According to the story, as he traveled through the foothills of the Alps his horse was attacked and killed by a bear.  Nothing daunted, Corbinian subdued the bear and, as penance for killing the horse, asked the bear to carry his bags in its stead.  The bear accepted the penance.  Corbinian saddled it and loaded his bags on its back.  The bear was as good as its word, carrying them all the way to the gates of Rome.  At Rome Corbinian released it back to the wild with thanks. 

Anonymous, St. Corbinian and the Bear
German, c. 1870-1880
Freising, Cathedral

It is not necessary to believe this charming tale, of course, but it is typical of the kind of detail that accrues to the stories of the saints of this period as they have been handed down to us.  And, just possibly, it might even be true!  In any event, the bear became the symbol of Saint Corbinian as well as the symbol for the town of Freising.3 
Seal of the town of Freising
Freising, Town Hall

After reporting to Pope Gregory II on this second trip to Rome, Saint Corbinian was sent back to the north to continue his missionary work.  He appears to have arrived in the Freising region about 724 and established a Benedictine monastery there.  
Anonymous, Corbinian Confronting Grimoald
German, c. 1870-1880
Freising, Cathedral

Almost immediately he entered into a controversy with Grimoald, the duke ruling the area now called Bavaria on behalf of the Frankish kings.  Grimoald, who, as a Frankish noble, was already a Christian, had contracted a marriage to his brother’s widow, Biltrudis.  This kind of marriage was considered incest, if undertaken without a dispensation (this is the same issue as the situation of Henry VIII of England and Catherine of Aragon hundreds of years later).  Corbinian denounced the marriage and was forced by threats from Grimoald and Biltrudis to leave the area, retreating to northern Italy for a while.   On their deaths he was able to return to Freising and resume his work.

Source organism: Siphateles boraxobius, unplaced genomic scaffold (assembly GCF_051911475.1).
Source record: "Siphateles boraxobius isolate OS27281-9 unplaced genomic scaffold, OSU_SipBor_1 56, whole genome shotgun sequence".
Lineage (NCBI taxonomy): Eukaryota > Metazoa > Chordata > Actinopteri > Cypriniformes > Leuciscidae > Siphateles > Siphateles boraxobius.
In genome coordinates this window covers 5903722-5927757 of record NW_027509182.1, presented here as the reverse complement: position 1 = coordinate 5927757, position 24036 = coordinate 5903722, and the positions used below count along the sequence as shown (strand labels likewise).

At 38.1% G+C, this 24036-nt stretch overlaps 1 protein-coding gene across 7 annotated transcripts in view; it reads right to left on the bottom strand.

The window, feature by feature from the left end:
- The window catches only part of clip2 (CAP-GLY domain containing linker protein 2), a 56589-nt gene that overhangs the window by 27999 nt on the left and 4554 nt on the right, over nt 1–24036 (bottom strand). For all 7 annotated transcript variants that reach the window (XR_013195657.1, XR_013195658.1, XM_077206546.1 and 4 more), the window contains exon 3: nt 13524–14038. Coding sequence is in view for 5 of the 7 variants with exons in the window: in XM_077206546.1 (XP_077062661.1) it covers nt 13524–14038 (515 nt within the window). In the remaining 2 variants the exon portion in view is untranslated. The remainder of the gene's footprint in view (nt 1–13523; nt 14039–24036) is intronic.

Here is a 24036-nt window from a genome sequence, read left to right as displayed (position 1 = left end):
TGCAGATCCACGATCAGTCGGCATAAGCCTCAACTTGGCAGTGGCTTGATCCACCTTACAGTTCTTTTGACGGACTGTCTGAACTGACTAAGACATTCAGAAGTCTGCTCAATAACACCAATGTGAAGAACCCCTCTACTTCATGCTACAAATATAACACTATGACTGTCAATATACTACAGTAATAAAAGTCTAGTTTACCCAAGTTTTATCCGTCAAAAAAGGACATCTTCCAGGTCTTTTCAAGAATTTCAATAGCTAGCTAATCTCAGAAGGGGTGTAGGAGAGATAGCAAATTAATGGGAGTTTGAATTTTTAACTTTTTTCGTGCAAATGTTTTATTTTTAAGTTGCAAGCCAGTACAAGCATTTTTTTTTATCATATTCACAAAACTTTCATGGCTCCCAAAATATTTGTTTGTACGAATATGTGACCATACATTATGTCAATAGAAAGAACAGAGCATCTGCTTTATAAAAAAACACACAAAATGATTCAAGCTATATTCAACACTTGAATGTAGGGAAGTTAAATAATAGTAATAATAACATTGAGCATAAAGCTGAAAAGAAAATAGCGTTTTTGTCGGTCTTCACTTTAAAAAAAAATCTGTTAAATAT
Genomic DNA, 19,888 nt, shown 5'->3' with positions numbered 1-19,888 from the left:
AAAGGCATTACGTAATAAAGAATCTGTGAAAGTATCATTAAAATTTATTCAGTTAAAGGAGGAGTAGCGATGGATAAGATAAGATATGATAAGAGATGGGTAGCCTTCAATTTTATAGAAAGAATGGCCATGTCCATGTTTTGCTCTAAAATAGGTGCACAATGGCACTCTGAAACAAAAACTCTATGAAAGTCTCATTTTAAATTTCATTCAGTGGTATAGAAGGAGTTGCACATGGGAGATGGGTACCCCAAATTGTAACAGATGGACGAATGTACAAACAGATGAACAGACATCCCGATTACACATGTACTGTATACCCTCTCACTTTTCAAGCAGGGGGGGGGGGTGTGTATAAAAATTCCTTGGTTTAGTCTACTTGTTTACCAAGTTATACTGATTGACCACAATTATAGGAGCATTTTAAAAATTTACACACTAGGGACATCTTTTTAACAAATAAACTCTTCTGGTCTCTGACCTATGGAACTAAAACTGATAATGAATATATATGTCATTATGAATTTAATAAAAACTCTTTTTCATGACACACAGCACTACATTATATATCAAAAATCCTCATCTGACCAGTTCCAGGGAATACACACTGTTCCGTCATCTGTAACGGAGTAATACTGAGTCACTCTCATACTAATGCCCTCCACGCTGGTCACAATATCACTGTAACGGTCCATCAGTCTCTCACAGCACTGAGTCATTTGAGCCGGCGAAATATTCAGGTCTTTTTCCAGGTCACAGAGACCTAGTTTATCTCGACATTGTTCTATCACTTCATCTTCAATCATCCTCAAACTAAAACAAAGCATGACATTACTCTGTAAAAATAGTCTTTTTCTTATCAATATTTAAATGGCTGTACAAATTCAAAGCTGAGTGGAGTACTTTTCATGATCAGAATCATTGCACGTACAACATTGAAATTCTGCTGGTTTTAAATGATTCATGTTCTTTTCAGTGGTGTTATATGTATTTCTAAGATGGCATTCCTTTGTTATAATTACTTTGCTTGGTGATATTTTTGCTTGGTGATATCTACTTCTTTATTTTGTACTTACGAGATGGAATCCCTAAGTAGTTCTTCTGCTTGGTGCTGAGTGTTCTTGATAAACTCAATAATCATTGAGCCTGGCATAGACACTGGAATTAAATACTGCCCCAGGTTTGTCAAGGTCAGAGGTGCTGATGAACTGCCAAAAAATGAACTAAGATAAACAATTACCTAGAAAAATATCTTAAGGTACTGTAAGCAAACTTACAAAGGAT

He died there on September 8, 730 and September 8 became his feast day. This day is, of course, overshadowed by the greater feast of the Birth of the Blessed Virgin Mary.  It has subsequently been moved to November 20.

Jan Polack, Death of St. Corbinian
Polish, 1484-1485
Munich, Alte Pinakotek

Although Corbinian had established the church in Freising, the diocese of Freising was actually established territorially only after his death, in 739 by Saint Boniface, the English missionary to the Germans.  Although Corbinian is counted as the first bishop of the diocese, the actual first bishop in residence was Erembert, who may have been Corbinian’s brother.4

An interesting sidelight on the way in which rural Europe was being Christianized at this time is that Corbinian, who came from the west in what is now modern France, was sent by the Pope from Rome, north over the Alps to southern Germany; while Boniface, himself a descendent of converted Germanic settlers to England, came east from the Low Countries.  Both strains of evangelizing Christianity met in south Germany.

Iconography of Saint Corbinian

Understandably examples of the iconography of Saint Corbinian are mostly confined to the Bavarian region of southern Germany and primarily to the diocese of Freising.  There is, however, evidence of considerable local interest over the centuries.